Seagate at helm of sea change

Hard drive maker, distributor might hold keys to media kingdom

As the digital delivery of Hollywood content goes mainstream, Seagate Technology might be in the sweet spot — building and selling the hard drives that store movies, TV shows, user-generated content and anything else you can think of. Seagate CEO William Watkins recently spoke with The Hollywood Reporter West Coast business editor Paul Bond.



The Hollywood Reporter: You predict that in the future every TV sold will have a hard drive in it. Why?

William Watkins: In the U.S., the cable and satellite companies subsidize the DVR in their boxes because once people have all their content stored on their DVR, they don't leave the service. This model is now rolling out in Europe and Asia. Soon, every TV in the world will have a hard drive either in it or near it.



THR: Are hard drives in TV sets the death of TiVo?

Watkins: The opportunity for TiVo is (in) the new FCC rules that require the cable and satellite TV companies to sell you a card that gives you the option of choosing your own DVR.

THR: You make hard drives for the video iPod. Some on Wall Street are concerned that Apple will switch to flash memory.

Watkins: It's not a big market for us. But if the flash makers are willing to subsidize the iPod, Apple may go that way. The spot price for flash is $5 a gigabyte, so if you want 60GB, someone must pay $300 for it. But you can buy a 60GB hard drive for just $55. What's important to us is that people are using content in their hand because it drives a phenomenal amount of storage at the enterprise level that's backed up, and at the desktop level, again backed up, and at the Internet. In order to deliver content electronically to your hand, it takes six storage systems replicating the same data, and Seagate will get five of those every time.



THR: Any thoughts on Apple TV?

Watkins: It's a 40GB hard drive that gets people to move from the physical distribution of content to electronic distribution. When that happens, we benefit.



THR: Do car radios need a hard drive?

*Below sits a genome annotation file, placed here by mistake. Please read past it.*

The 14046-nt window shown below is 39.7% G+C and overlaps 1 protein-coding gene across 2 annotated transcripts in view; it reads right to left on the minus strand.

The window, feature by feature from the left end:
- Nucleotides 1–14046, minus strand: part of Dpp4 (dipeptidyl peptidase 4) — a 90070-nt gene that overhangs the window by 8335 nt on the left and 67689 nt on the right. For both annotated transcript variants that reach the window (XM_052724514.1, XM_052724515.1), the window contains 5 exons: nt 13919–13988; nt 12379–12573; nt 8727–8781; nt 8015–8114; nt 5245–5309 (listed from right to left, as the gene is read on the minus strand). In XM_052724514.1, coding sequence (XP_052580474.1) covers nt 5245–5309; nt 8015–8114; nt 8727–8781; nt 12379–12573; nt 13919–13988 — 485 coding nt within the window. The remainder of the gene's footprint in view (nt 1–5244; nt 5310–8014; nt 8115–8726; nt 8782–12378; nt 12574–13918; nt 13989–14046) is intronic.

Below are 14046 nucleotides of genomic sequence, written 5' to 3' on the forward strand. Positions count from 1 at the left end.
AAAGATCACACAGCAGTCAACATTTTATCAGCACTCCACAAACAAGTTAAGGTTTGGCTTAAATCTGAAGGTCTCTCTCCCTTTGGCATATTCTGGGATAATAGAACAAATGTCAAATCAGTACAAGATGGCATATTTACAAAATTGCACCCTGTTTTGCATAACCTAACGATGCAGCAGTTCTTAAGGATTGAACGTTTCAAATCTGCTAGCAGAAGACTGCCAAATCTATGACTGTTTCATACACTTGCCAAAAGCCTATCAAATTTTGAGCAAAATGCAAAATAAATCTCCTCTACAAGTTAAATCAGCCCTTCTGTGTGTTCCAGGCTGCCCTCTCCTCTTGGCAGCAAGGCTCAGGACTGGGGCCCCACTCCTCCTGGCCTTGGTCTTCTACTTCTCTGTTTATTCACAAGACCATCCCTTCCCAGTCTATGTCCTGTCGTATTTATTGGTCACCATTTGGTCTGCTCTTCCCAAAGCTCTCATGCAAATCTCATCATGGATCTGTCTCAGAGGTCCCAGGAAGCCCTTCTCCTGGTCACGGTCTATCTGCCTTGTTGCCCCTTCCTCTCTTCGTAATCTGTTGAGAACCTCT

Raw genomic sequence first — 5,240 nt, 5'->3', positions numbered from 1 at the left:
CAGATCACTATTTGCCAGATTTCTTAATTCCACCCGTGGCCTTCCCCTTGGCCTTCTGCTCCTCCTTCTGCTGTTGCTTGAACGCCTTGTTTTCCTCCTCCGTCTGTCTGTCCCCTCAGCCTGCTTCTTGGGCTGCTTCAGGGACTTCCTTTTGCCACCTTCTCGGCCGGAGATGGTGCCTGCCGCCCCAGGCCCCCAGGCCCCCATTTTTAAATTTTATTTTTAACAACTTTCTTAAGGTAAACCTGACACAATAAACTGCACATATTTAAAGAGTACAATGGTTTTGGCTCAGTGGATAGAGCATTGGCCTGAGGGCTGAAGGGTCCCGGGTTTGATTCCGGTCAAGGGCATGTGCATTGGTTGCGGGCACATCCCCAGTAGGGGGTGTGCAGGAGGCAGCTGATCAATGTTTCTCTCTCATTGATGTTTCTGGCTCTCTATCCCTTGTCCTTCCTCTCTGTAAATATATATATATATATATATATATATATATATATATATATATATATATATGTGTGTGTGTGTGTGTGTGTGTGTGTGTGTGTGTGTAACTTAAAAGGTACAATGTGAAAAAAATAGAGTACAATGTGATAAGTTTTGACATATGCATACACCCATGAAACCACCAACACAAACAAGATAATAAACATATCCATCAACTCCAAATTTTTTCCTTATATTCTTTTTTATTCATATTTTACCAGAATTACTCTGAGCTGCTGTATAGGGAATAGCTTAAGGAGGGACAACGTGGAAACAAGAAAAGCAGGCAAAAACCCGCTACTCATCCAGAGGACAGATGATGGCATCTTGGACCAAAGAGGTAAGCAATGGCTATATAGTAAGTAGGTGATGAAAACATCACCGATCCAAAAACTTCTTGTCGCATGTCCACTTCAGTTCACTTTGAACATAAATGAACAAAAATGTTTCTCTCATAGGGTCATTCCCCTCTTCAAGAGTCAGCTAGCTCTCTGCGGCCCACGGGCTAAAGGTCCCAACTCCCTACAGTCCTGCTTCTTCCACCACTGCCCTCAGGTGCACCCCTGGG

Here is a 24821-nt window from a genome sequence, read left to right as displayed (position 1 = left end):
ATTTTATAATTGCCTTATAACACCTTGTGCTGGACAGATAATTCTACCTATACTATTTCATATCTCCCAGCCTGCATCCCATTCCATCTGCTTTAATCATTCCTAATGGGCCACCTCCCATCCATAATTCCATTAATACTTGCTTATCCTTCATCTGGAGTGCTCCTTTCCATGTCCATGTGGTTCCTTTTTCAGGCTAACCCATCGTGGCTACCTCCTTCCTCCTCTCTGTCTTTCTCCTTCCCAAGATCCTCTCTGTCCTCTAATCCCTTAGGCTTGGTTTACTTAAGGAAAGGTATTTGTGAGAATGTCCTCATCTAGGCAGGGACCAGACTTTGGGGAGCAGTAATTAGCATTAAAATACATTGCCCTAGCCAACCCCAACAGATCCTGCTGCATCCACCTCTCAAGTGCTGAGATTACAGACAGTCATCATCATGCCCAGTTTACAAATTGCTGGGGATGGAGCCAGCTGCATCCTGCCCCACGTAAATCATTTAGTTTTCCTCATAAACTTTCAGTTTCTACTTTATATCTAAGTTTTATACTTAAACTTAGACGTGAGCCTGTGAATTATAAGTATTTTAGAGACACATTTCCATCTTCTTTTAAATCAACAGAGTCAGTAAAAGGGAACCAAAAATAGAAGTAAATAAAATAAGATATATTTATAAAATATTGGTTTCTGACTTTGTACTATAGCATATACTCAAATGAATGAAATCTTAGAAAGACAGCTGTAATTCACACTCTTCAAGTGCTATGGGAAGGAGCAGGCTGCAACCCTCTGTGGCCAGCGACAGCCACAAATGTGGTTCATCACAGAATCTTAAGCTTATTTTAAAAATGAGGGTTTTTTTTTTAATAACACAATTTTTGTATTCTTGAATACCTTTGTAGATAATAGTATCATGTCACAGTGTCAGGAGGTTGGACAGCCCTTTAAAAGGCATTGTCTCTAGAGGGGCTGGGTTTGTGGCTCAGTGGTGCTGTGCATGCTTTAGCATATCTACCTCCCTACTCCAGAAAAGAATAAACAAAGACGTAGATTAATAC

Watkins: There's a storage solution opportunity there. When you hear a song, push a button and download it for 99 cents.



THR: Hollywood has got a ton of content it's not using. What's preventing it from delivering it digitally and getting paid for it?

Watkins: That's the key — getting paid for it. At Seagate, we're working on the right security on the hard drive so that it's not given away free. Content that's 10 years old that there's not a lot of demand for, it doesn't make sense for big DVD runs. But it becomes easy to sell a bunch, especially if the access through (a) Web site is very cheap.



THR: So is the Netflix model in danger, where DVDs are mailed to subscribers?

Watkins: Netflix would look at us as a competitor because we want to remove physical distribution.



THR: What's your biggest growth opportunity?

Watkins: The consumer — in the hand, at the home, at the TV, in gaming. Think about PlayStation and Xbox; they have hard drives, but they also drive Internet gaming, then we sell storage to Yahoo! Google, Microsoft.



THR: What's the coolest, most disruptive change headed for media?

Watkins: The Internet. It was first about information, then it was a purchasing vehicle for the eBays and Amazons, now it's becoming a content distribution model that's phenomenally efficient globally.



THR: So my 70-year-old dad will download a movie from the Internet?

Watkins: If it's easy. But more important, my daughters are learning to do it, and that's the only way they'll ever think about it as they get older. My 17-year-old daughter was punished recently. We gave her a choice of losing her car or her iPod, and she pleaded with us to take her car.



THR: What's Hollywood not doing that it should be doing?

Watkins: My concern is that if they continue to drag their feet, other people will define their business models for them. Look what happened with music. The hardware guys broke down the CD into single songs, and they set the pricing. I come from a business where people tended to give away the hardware so they could sell services and software. But in the modern world, people seem to be giving away content in order to sell hardware. The point is, the people who own content are being slow to embrace this technology.
comments powered by Disqus